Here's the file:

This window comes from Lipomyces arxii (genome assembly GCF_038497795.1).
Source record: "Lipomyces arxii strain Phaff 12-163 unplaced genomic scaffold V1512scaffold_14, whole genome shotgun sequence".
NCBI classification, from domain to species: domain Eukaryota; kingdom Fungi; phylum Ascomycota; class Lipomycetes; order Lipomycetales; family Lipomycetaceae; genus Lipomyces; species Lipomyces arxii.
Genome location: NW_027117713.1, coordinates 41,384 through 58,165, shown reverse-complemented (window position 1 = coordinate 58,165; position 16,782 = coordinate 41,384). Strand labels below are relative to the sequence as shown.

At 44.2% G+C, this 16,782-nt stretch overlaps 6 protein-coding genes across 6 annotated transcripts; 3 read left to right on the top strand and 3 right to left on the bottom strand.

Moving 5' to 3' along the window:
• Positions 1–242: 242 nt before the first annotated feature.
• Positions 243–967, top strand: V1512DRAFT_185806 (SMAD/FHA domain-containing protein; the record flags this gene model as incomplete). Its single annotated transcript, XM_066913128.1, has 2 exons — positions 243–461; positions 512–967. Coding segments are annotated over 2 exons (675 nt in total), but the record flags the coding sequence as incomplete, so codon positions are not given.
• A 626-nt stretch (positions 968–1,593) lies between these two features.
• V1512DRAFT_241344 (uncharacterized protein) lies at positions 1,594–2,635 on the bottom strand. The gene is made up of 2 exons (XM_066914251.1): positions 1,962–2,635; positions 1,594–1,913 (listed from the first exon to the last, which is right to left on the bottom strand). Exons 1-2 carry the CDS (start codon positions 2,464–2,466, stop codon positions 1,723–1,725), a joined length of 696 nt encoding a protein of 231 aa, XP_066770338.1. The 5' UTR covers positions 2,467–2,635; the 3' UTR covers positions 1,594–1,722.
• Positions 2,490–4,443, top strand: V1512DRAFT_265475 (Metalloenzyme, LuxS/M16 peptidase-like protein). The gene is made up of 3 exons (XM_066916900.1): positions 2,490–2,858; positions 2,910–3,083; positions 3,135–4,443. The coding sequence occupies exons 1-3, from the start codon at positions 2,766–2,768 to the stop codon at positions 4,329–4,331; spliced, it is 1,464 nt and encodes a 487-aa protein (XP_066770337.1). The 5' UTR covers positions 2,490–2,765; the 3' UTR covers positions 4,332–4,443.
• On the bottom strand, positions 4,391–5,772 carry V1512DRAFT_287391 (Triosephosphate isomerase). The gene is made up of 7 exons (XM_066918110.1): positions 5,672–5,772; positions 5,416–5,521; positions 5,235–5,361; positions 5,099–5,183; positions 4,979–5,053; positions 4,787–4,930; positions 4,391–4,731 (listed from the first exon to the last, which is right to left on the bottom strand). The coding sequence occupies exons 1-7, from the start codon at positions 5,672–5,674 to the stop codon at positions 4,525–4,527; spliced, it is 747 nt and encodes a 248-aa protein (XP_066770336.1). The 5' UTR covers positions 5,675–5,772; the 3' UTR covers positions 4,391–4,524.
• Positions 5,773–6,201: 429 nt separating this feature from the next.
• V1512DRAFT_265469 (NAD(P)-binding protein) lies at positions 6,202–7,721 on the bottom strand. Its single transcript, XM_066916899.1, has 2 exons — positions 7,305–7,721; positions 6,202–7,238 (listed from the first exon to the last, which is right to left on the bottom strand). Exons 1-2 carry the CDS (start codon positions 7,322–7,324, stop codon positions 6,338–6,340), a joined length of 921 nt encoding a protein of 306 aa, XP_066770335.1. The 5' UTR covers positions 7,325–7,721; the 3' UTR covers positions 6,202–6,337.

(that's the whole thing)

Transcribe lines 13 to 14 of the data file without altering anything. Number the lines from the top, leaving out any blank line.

• Positions 5,773–6,201: 429 nt separating this feature from the next.
• V1512DRAFT_265469 (NAD(P)-binding protein) lies at positions 6,202–7,721 on the bottom strand. Its single transcript, XM_066916899.1, has 2 exons — positions 7,305–7,721; positions 6,202–7,238 (listed from the first exon to the last, which is right to left on the bottom strand). Exons 1-2 carry the CDS (start codon positions 7,322–7,324, stop codon positions 6,338–6,340), a joined length of 921 nt encoding a protein of 306 aa, XP_066770335.1. The 5' UTR covers positions 7,325–7,721; the 3' UTR covers positions 6,202–6,337.